When Georgia football fans think back to the school’s national championship season in 1980, a few names roll off the tongue immediately.
Vince Dooley. Herschel Walker. Erk Russell. Lindsay Scott.
Notably absent from that list, however, are any Bulldog defensive players.
But Georgia did have them back in 1980 — with one of them even being named an All-American that season.
That man is Scott Woerner, who was an All-America selection as a defensive back for that legendary Bulldog team and made the championship-clinching interception in the 1980 Sugar Bowl against Notre Dame to seal Georgia’s 17-10 victory.
Woerner still ranks among the University’s all-time leaders in many statistical categories, including interceptions (13, fourth all-time), interception return yards (303, second all-time) and longest interception return in a game (98 yards against Clemson in 1980).
Along with being a standout performer on defense, he also made a significant difference in special teams returning punts and kickoffs. In fact, Woerner still holds the single-season record for the Bulldogs in punt return yardage, tallying up 488 yards in 1980.
Woerner now resides in Rabun County and is a physical education teacher at South Rabun Elementary School. This is his 22nd year teaching physical education after stints in professional football in both the NFL and USFL.
Even though his playing days are now behind him, how often does Woerner get asked about the national championship season?
“I don’t know,” he said. “Depends on what I’m doing and where I’m going. But it’s often enough that it’s nice to live in the state of Georgia, that’s for sure.”
Woerner also makes sure to wear the ring he and the rest of the team received after capturing the Sugar Bowl and the national title.
“[I wear it] every time I put on a tie,” Woerner said. “It still fits well, and it’s a beautiful ring.”
Although memories occasionally become blurred over the course of thirty years, Woerner has not forgotten a certain collection from his college days.
Three games in particular still register in his mind when he thinks back to that magical 1980 season.
“Tennessee, to begin with,” he said. “That’s what got the whole deal started. Then Clemson, right after Tennessee. And [after Clemson] all of the games are pretty much mushed together until you get to Florida, you know where Buck [Belue] and Lindsay [Scott] got together. Then we beat the crap out of Georgia Tech, and it was on to the Sugar Bowl to play for the national championship.”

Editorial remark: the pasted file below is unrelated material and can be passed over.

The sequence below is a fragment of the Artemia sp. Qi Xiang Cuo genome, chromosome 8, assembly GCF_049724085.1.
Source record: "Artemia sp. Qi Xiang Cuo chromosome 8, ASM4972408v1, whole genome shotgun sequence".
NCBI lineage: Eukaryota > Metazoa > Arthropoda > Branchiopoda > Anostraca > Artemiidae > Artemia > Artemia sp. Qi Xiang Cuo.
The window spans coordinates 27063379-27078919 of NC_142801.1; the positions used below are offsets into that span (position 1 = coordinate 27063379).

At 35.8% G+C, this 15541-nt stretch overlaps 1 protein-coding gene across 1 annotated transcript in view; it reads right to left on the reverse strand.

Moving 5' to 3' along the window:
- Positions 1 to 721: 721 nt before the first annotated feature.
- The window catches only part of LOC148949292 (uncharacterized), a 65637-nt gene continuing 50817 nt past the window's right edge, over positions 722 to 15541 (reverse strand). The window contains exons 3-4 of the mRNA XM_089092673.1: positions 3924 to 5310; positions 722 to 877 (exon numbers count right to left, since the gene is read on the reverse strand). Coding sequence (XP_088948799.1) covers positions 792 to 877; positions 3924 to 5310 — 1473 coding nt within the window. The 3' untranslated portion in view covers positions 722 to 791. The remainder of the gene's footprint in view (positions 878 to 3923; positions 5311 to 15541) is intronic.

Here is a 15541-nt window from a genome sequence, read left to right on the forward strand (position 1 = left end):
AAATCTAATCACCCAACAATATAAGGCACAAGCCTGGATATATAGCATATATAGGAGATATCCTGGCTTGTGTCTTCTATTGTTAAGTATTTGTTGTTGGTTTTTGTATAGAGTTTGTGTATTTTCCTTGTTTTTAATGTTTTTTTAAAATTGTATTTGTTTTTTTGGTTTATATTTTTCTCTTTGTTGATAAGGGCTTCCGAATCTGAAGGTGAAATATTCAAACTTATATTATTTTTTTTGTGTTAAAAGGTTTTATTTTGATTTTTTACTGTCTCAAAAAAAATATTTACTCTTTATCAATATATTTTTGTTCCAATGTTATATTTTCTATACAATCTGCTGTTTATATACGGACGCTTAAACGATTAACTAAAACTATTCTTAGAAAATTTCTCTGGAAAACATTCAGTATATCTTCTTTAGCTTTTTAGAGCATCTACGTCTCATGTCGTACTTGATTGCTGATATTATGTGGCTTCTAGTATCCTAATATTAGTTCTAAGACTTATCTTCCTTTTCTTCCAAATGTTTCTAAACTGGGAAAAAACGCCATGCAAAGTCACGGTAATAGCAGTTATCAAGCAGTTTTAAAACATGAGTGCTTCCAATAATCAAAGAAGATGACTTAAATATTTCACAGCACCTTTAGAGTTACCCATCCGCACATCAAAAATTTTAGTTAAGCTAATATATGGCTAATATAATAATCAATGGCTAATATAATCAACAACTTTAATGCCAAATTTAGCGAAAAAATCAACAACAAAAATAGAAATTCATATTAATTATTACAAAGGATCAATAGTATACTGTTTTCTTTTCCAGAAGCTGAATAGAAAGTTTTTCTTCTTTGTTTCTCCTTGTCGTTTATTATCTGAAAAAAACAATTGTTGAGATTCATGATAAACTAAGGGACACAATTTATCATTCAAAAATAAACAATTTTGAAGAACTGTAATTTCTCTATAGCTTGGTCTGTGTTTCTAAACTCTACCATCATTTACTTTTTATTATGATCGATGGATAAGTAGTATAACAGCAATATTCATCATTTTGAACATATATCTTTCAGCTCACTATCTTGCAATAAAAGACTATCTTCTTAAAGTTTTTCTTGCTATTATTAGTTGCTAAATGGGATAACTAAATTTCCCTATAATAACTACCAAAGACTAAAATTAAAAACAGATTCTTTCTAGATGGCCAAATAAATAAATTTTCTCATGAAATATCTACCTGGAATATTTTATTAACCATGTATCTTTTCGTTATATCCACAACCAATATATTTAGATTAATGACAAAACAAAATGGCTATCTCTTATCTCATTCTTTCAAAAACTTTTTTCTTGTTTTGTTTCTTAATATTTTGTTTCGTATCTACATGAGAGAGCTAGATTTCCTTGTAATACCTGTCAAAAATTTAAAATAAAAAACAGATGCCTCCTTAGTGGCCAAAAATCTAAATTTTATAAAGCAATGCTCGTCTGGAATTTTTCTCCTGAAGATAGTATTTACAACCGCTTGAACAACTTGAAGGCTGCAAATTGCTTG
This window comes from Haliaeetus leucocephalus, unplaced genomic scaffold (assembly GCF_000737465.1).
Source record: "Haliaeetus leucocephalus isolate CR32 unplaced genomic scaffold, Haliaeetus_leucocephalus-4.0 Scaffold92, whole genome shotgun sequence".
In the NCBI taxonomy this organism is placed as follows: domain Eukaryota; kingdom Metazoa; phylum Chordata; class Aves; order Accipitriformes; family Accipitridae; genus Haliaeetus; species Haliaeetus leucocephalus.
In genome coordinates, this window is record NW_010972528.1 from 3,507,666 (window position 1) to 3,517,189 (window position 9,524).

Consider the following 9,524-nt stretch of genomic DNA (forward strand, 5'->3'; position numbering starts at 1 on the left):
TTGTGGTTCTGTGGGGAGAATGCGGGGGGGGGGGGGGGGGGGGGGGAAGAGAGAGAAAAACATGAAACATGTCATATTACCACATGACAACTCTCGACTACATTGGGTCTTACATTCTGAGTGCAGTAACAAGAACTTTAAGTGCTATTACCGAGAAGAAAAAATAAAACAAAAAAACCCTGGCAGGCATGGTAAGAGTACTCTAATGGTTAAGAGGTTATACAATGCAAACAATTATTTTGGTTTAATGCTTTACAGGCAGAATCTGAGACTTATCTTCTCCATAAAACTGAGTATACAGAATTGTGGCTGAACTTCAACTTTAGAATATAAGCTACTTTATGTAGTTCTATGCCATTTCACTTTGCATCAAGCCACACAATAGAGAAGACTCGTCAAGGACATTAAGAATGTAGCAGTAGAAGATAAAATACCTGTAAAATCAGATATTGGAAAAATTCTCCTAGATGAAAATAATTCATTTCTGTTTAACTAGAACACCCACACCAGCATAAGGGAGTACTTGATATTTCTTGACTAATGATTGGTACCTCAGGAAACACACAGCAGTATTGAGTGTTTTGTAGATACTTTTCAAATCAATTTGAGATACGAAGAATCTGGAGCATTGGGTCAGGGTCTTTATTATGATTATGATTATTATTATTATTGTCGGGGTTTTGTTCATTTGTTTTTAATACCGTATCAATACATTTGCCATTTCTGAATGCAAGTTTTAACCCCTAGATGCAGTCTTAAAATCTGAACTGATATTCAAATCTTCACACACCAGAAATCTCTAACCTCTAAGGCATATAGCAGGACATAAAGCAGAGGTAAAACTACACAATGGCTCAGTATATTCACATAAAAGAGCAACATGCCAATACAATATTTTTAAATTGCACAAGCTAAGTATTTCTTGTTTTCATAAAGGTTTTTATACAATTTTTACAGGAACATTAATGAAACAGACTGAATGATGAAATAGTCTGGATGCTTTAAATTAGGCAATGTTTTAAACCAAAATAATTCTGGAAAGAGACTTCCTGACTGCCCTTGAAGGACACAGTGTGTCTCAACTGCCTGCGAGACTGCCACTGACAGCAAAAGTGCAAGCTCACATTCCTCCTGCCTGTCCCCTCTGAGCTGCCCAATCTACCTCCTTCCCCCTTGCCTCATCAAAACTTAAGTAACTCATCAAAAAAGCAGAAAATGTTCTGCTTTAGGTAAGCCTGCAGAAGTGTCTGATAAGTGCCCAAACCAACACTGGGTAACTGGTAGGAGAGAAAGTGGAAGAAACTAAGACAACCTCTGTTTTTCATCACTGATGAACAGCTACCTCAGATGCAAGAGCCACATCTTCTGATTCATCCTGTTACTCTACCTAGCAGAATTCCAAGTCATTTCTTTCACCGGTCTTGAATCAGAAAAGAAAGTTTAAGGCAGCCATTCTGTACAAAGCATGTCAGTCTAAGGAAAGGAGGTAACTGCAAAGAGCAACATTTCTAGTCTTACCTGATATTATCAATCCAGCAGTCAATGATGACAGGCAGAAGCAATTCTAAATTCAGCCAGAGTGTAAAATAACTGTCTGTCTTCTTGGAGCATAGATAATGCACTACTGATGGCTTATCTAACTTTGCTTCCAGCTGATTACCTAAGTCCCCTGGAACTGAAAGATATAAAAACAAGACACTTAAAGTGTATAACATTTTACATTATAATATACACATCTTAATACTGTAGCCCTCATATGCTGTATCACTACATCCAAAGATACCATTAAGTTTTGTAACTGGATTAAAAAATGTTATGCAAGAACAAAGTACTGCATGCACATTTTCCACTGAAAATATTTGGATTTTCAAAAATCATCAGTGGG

Looking back, Woerner said there was never a “lightbulb”-type moment during the 1980 campaign when he and the rest of his teammates knew they were on a team capable of winning the national championship.
The former All-American was adamant that the team took “one game at a time” but the thought of going undefeated never weighed too heavily on the players’ or coaches’ minds.
Part of what helped Woerner and the rest of the team stay so focused was playing under the watchful eyes of Dooley and Russell.
“Erk Russell is the greatest motivator in the history of college football, no doubt,” Woerner said. “He was just phenomenal. Not having the opportunity to play for him would have been a tragedy in my life. Dooley and Russell, they are who I am. Dooley had such great ethics and integrity.”
Along with two Georgia coaching legends in Dooley and Russell, Woerner also played with arguably the greatest running back in the history of college football — Herschel Walker.
“You know, Herschel, as a freshman, had one of the finest seasons a running back could ever have,” Woerner said. “But the thing is, he did that three years in a row, with a lot of different guys. The offensive line was good all three years, and he was even better. I don’t think I’ve seen anyone since him that is quite as fast as he was from the running back position. I’ve watched a lot of them, and he could flat turn the jets on. Unless you’ve seen him go by you or try to catch him, it’s hard to explain. He’s definitely the best I’ve ever seen.”
South Carolina running back Marcus Lattimore showed off his best Walker impression last Saturday against the Georgia defense, running past and through would-be tacklers.
Like many other Bulldog fans, Woerner was miffed at his former unit’s performance in Columbia, S.C.
“I was shooting off text messages the whole game, and the guys on defense not being able to tackle, that’s a coaching problem, a motivation problem,” he said. “It’s not that the guy [Lattimore] wasn’t a good running back, but we just missed so many tackles, and that shouldn’t happen. You’ve got to put your nose in there. I know what would have happened at practice on Monday if we had played like that: we’d been hammering each other unmercifully.”
But now that Woerner is 30 years removed from “hammering” away at the Herschel Walkers of the world during football practice, the Georgia legend is just happy to have had so many experiences to affect young kids’ lives.
“I’ve done it all,” he said. “From kindergarten, to an alternative school, and then back around to kindergarten again. What can I say? I’m just a teacher.”